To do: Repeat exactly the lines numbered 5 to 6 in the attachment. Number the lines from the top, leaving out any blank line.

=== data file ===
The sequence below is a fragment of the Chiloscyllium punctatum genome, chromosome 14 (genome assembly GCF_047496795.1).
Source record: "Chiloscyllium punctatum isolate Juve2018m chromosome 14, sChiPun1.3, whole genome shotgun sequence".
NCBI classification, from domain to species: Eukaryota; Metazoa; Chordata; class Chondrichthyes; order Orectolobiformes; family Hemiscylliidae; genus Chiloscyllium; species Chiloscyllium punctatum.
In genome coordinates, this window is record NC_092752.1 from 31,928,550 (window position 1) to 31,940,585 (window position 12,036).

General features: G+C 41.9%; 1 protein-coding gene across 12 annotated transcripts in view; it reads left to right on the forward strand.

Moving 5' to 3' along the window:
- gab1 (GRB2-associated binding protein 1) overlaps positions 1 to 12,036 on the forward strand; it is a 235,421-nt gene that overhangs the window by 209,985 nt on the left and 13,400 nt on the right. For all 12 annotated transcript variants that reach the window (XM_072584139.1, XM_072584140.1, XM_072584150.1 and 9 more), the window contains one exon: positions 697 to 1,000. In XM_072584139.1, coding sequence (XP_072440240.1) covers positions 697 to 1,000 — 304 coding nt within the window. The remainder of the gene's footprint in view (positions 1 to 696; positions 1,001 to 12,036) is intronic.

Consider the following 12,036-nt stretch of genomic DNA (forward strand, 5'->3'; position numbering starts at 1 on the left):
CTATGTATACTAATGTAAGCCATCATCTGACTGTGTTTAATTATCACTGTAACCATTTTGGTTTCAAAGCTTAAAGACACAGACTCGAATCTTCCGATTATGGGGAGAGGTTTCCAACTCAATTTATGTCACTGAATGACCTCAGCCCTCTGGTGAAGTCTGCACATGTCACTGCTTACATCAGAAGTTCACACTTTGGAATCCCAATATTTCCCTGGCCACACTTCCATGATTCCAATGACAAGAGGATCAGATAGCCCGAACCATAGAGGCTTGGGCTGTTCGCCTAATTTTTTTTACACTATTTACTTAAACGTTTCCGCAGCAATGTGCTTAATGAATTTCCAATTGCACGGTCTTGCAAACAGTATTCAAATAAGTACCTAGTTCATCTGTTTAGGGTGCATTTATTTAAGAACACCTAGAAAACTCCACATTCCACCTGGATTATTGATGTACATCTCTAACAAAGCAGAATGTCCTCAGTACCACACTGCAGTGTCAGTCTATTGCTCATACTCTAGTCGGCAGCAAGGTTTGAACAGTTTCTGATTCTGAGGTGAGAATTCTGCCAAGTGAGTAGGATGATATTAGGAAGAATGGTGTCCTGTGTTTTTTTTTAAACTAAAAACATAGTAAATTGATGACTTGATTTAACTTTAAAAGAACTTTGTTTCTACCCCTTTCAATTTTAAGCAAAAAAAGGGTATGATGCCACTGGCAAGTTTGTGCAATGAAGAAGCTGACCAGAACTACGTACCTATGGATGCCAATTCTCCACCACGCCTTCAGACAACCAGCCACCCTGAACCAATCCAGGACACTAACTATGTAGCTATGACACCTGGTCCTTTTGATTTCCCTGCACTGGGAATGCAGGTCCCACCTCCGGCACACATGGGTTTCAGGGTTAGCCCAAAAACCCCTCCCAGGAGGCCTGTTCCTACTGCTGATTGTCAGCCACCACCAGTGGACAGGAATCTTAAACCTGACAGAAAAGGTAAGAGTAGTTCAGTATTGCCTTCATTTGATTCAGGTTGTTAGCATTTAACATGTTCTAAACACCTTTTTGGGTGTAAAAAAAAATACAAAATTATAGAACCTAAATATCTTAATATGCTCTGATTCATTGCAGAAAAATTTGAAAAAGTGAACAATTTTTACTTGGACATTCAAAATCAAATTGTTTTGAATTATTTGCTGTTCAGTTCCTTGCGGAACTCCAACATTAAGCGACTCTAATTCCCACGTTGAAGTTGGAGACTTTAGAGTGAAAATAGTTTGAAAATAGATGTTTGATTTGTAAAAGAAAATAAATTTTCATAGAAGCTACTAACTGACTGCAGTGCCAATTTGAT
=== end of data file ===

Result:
General features: G+C 41.9%; 1 protein-coding gene across 12 annotated transcripts in view; it reads left to right on the forward strand.

Moving 5' to 3' along the window: